What’s the price of free musical concerts? Low grade? Too much crowd? Or the fact that they might never happen?
Wizkid is planning to toe that route of free concerts in Nigeria after alleging that his upcoming Vibes On The Beach With Wizkid will be the last one to be monetized in his hometown.
Sharing a promotional flyer for the event via Twitter on November 29, the Ojuelegba native wrote: “Last time I ever perform in Lagos. Let’s rage!!”
While some people didn’t see anything wrong in his claims, many kicked, once again pointing to his big ego and false takes of loving his Nigerian routes. If naming his fourth studio album Made In Lagos was supposed to transmit that affection, aggrieved fans made sure they used it as a reference point to drag him.
Nearly a month later, during his Flytime concert headline on Saturday, December 24 at Eko Hotels, Victoria Island, Lagos, Wizkid decided to elucidate the meaning of the promotional message, saying that he meant it would be the last time he charges for shows in Nigeria rather than the last time he performs in the country.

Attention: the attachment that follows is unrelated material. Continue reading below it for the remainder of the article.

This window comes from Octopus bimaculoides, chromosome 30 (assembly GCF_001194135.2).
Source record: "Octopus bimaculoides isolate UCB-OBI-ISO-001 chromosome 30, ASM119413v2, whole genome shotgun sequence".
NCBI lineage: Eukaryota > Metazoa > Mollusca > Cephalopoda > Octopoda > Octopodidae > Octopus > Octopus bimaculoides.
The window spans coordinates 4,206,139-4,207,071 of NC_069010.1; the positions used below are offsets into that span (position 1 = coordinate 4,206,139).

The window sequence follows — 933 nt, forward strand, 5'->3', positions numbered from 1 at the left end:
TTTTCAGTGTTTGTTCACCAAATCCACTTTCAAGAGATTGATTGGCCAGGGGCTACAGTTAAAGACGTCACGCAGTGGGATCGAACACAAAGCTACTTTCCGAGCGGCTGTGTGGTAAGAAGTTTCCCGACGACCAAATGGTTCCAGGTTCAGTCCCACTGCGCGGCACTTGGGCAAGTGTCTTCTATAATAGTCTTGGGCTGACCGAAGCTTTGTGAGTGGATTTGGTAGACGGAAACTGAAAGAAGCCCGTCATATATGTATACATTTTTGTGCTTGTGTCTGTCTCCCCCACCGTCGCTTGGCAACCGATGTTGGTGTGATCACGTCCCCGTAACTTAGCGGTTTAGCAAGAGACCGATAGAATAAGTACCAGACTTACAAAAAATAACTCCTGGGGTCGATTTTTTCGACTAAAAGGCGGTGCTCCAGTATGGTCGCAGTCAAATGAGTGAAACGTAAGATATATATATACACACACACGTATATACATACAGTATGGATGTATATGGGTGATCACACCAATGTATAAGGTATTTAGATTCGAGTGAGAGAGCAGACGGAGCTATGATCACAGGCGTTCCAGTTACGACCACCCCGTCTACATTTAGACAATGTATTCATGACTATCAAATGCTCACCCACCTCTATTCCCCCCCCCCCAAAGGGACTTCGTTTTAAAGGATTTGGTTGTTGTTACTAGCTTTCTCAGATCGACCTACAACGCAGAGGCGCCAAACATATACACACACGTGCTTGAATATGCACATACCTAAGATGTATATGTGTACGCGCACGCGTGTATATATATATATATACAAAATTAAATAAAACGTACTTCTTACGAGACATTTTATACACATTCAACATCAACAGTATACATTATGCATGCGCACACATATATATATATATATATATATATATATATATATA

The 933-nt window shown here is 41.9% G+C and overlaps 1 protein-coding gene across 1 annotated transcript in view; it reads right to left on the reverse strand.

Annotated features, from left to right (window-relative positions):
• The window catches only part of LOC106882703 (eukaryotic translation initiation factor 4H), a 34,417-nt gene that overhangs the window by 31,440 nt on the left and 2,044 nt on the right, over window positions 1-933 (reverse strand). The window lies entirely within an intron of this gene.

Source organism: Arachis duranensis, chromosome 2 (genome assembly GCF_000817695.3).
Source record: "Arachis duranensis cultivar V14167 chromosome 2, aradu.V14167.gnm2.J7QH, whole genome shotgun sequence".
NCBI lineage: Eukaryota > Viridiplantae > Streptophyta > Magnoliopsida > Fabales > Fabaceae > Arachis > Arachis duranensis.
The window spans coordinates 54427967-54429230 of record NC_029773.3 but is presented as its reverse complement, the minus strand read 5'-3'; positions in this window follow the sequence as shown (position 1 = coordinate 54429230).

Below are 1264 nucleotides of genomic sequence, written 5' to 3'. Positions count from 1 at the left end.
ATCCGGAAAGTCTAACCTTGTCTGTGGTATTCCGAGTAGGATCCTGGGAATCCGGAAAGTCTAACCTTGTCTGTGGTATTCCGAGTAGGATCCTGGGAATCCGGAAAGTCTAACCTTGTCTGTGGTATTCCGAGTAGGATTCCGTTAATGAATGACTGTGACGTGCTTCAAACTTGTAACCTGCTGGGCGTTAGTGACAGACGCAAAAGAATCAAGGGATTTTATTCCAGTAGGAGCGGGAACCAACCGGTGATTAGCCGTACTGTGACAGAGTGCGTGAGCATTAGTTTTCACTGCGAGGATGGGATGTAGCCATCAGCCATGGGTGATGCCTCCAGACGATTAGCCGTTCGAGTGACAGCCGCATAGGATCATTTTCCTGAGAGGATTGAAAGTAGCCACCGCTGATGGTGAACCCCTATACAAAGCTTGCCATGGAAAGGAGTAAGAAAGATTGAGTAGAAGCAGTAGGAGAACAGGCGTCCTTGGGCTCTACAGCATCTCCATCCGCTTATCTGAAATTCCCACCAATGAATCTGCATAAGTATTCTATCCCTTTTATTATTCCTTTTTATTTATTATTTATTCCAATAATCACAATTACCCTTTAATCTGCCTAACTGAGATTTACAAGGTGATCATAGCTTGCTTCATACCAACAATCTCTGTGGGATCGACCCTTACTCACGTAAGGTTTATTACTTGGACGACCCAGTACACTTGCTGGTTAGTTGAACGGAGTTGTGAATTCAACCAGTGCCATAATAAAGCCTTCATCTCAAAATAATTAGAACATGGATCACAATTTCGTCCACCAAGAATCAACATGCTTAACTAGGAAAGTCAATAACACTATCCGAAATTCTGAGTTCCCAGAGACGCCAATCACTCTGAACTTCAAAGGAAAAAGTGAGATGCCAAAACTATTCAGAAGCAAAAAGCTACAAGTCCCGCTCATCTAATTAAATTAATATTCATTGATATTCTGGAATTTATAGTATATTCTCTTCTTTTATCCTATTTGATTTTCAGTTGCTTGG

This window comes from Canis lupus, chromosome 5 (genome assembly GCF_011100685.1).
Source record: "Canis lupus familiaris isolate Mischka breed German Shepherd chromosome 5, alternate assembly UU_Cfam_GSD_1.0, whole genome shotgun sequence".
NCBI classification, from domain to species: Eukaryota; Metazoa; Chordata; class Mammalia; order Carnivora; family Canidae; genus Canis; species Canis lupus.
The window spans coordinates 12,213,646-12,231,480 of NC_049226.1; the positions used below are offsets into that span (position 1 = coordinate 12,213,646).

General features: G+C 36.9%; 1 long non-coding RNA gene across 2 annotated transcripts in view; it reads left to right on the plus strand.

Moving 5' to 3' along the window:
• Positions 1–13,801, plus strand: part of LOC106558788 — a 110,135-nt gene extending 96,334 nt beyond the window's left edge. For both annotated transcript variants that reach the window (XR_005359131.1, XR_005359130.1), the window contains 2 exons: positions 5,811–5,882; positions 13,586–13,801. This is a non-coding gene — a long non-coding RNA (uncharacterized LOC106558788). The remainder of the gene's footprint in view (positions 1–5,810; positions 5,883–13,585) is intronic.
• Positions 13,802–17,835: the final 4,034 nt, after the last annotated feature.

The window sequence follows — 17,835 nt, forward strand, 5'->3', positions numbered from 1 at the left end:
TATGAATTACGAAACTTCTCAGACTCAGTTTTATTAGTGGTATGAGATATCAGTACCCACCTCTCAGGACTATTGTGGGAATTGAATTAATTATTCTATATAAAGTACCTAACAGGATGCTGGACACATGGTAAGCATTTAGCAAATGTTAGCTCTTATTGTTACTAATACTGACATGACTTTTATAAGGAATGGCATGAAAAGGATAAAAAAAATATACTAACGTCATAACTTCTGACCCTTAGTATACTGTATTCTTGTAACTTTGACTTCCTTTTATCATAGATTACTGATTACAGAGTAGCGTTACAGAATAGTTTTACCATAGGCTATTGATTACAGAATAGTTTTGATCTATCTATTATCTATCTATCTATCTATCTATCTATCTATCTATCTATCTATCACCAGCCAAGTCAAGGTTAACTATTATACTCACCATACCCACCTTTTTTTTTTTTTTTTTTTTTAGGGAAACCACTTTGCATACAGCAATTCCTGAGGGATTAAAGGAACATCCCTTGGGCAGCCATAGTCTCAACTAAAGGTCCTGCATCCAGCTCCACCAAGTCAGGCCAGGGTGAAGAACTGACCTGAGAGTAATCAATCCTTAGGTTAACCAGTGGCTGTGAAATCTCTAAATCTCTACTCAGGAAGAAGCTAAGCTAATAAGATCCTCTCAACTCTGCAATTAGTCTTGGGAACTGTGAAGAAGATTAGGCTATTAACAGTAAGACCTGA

But for every time you dissect the message: “Last time I ever perform in Lagos. Let’s rage!!” you become even more convinced of its clarity and intent. Why? Because it is littered with elements reactions, especially from whom it is targeted.
“Last time,” “ever,” “perform,” “Lagos,” for many people, these terms would have triggered a feeling of “this might be the last real chance I have to see Wizkid perform live.” Doesn’t seem like there’s any trace of mistake in there, does it?
Perhaps those terms were supposed to pressure fans into attending the concert but, last monetized concert or not, it was a failed PR move from Wiz and his team. And they have been guilty of several others in recent times.
Wizkid may have become a global star, but his relevance remains in his ability to channel the culture and happenings in his hometown into his craft. He may be managed by foreign institutions, he may hold more concerts abroad than he does in Nigeria, but Lagos remains the bedrock of his success.
Free Wizkid concerts in Lagos will never be out of place, but will never be taken for granted; Wizkid is that big a star. But the manner through which that intent has been announced is embarrassingly disappointing. When you want to appease people, it’s often easy to say what you can’t commit to. Just like saying concerts will be free when you know they may eventually never happen.
Is Wizkid simply trying to save face after the backlash? Guess we’ll find out soon enough.